irq.USART1:          ttsISR,
	irq.DMA1_Channel2_3: ttsDMAISR,

The import section

The new things in the import section compared to the previous examples are the rand/math package and led package with its led/ws281x subtree. The led package itself contains definition of Color type. The led/ws281x/wsuart defines the ColorOrder, Pixel and Strip types.

I was wondering about using the Color or RGBA type from image/color and about defining the Strip in the way that it will implement image.Image interface but because of using a gamma correction and the big overhead of image/draw package I ended with simple:

type Color uint32
type Strip []Pixel

with a few useful methods. However, this can change in the future.

The init function

There aren’t so much novelties in the init function. The UART baud rate was changed from 115200 to 3000000000/1390 ≈ 2158273 which corresponds to 1390 nanoseconds per WS2812 bit. The TxInv bit in CR2 register is set to invert TXD signal.

The main function

The XorShift64 pseudorandom number generator is used to generate random colors. XORSHIFT is currently the only algorithm implemented by math/rand package. You have to explicitly initialize it using its Seed method with nonzero argument.

The rgb variable is of type wsuart.ColorOrder and is set to the GRB color order used by WS2812 (WS2811 uses RGB order). It’s then used to translate colors to pixels.

The wsuart.Make(24) creates initialized strip of 24 pixels. It is equivalent of:

strip := make(wsuart.Strip, 24)

The rest of the code uses random colors to draw something similar to “Please Wait…” spinner.

The strip slice acts as a framebuffer. The tts.Write(strip.Bytes()) sends the content of the framebuffer to the ring.


The program is ened with the code that handles interrupts, the same as in the previous UART example.

Let’s compile it and run:

$ egc
$ arm-none-eabi-size cortexm0.elf 
   text	   data	    bss	    dec	    hex	filename
  14088	    240	    204	  14532	   38c4	cortexm0.elf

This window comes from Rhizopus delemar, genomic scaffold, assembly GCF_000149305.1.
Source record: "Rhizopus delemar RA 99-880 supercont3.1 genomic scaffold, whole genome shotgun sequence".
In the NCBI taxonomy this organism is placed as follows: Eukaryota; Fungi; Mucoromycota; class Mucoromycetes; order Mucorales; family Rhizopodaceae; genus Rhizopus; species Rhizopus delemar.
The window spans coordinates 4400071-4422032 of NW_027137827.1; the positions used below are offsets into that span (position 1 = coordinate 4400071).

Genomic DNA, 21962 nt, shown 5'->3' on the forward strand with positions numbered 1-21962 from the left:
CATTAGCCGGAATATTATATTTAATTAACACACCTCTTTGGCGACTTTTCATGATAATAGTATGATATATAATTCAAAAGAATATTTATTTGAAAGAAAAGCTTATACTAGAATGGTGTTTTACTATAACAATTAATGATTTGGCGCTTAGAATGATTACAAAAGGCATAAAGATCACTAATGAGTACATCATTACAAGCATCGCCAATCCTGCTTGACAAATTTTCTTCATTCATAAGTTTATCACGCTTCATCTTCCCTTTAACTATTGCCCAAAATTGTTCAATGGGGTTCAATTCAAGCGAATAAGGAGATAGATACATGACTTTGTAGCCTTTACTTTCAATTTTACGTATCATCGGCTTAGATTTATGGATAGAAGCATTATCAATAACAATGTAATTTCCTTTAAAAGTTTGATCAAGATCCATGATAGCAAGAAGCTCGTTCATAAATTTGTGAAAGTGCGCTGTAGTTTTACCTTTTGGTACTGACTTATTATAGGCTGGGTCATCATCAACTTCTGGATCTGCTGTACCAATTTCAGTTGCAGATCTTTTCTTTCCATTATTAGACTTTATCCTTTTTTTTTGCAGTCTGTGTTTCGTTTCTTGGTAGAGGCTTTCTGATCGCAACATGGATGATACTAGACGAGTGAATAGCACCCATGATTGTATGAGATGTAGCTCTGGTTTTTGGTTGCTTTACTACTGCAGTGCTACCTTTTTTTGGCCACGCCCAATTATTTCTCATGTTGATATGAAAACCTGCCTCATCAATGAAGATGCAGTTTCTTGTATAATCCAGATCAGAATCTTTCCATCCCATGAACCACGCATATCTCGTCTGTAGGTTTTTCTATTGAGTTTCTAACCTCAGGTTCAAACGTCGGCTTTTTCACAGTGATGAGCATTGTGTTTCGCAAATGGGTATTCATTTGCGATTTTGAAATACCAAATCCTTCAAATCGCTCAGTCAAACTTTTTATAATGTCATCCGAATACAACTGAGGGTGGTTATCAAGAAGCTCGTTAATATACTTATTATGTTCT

$ openocd -d0 -f interface/stlink.cfg -f target/stm32f0x.cfg -c 'init; program cortexm0.elf; reset run; exit'

I’ve skipped the openocd output. The video bellow shows how this program works:

Let’s do something useful…

At the beginning of the first part I’ve asked: “How low we can Go and still do something useful?”. Our MCU is actually a low-end device (8-bitters will probably disagree with me) but we haven’t done anything useful so far.

So… Let’s do something useful… Let’s make a Clock!

There are many examples of clocks built of RGB LEDs on the Internet. Let’s make our own using our little board and RGB ring. We change the previous code as described below.

The import section

Remove the math/rand package and add stm32/hal/exti.

Global variables

Add two new global variables: btn and btnev:

var (
	tts   *usart.Driver
	btn   gpio.Pin
	btnev rtos.EventFlag

They will be used to handle the “button” that will be used to set our clock. Our board has no button except reset, but somehow we can manage without it.

The init function

Add this code to the init function:

btn = gpio.A.Pin(4)

btn.Setup(&gpio.Config{Mode: gpio.In, Pull: gpio.PullUp})
ei := exti.Lines(btn.Mask())


The PA4 pin is configured as input with the internal pull-up resistor enabled. It’s connected to the onboard LED but that doesn’t hinder anything. More important is that it’s located next to the GND pin so we can use any metal object to simulate the button and set the clock. As a bonus we have additional feedback from the onboard LED.

We use the EXTI peripheral to track the PA4 state. It’s configured to generate an interrupt on any change.

The btnWait function

Define a new auxiliary function:

func btnWait(state int, deadline int64) bool {
	for btn.Load() != state {
		if !btnev.Wait(1, deadline) {
			return false // timeout
	delay.Millisec(50) // debouncing
	return true

It waits for the specified state on the “button” pin, but only until the deadline occurs. This is slightly improved polling code:

for btn.Load() != state {
	if rtos.Nanosec() >= deadline {
		// timeout